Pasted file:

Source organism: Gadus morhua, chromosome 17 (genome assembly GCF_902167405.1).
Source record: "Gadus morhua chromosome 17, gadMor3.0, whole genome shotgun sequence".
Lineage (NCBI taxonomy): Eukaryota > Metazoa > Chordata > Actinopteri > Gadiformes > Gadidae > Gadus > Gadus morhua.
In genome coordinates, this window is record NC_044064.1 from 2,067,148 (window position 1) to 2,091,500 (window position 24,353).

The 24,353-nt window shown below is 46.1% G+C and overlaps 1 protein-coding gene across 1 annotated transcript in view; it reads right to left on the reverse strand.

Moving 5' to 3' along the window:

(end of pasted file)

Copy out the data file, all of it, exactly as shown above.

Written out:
Source organism: Gadus morhua, chromosome 17 (genome assembly GCF_902167405.1).
Source record: "Gadus morhua chromosome 17, gadMor3.0, whole genome shotgun sequence".
Lineage (NCBI taxonomy): Eukaryota > Metazoa > Chordata > Actinopteri > Gadiformes > Gadidae > Gadus > Gadus morhua.
In genome coordinates, this window is record NC_044064.1 from 2,067,148 (window position 1) to 2,091,500 (window position 24,353).

The 24,353-nt window shown below is 46.1% G+C and overlaps 1 protein-coding gene across 1 annotated transcript in view; it reads right to left on the reverse strand.

Moving 5' to 3' along the window: